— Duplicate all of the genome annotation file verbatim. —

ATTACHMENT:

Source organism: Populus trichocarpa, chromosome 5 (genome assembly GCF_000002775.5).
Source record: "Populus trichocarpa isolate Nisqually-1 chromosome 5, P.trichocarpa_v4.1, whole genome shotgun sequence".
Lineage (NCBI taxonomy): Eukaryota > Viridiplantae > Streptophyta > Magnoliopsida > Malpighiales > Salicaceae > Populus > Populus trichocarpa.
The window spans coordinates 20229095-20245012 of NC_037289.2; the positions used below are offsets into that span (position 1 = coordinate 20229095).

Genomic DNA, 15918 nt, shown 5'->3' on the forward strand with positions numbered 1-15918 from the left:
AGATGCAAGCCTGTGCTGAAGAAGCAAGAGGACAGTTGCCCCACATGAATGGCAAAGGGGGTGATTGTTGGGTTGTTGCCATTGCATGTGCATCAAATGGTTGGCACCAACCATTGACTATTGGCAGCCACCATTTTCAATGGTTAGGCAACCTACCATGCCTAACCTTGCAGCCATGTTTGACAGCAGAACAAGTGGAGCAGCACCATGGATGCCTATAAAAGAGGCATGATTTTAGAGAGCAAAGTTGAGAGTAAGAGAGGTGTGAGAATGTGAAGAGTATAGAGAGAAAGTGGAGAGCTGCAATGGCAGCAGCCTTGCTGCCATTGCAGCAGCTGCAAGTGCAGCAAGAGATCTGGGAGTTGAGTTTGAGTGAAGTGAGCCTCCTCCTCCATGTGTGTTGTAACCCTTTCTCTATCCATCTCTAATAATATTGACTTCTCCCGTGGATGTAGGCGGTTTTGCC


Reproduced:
Source organism: Populus trichocarpa, chromosome 5 (genome assembly GCF_000002775.5).
Source record: "Populus trichocarpa isolate Nisqually-1 chromosome 5, P.trichocarpa_v4.1, whole genome shotgun sequence".
Lineage (NCBI taxonomy): Eukaryota > Viridiplantae > Streptophyta > Magnoliopsida > Malpighiales > Salicaceae > Populus > Populus trichocarpa.
The window spans coordinates 20229095-20245012 of NC_037289.2; the positions used below are offsets into that span (position 1 = coordinate 20229095).

Genomic DNA, 15918 nt, shown 5'->3' on the forward strand with positions numbered 1-15918 from the left:
AGATGCAAGCCTGTGCTGAAGAAGCAAGAGGACAGTTGCCCCACATGAATGGCAAAGGGGGTGATTGTTGGGTTGTTGCCATTGCATGTGCATCAAATGGTTGGCACCAACCATTGACTATTGGCAGCCACCATTTTCAATGGTTAGGCAACCTACCATGCCTAACCTTGCAGCCATGTTTGACAGCAGAACAAGTGGAGCAGCACCATGGATGCCTATAAAAGAGGCATGATTTTAGAGAGCAAAGTTGAGAGTAAGAGAGGTGTGAGAATGTGAAGAGTATAGAGAGAAAGTGGAGAGCTGCAATGGCAGCAGCCTTGCTGCCATTGCAGCAGCTGCAAGTGCAGCAAGAGATCTGGGAGTTGAGTTTGAGTGAAGTGAGCCTCCTCCTCCATGTGTGTTGTAACCCTTTCTCTATCCATCTCTAATAATATTGACTTCTCCCGTGGATGTAGGCGGTTTTGCC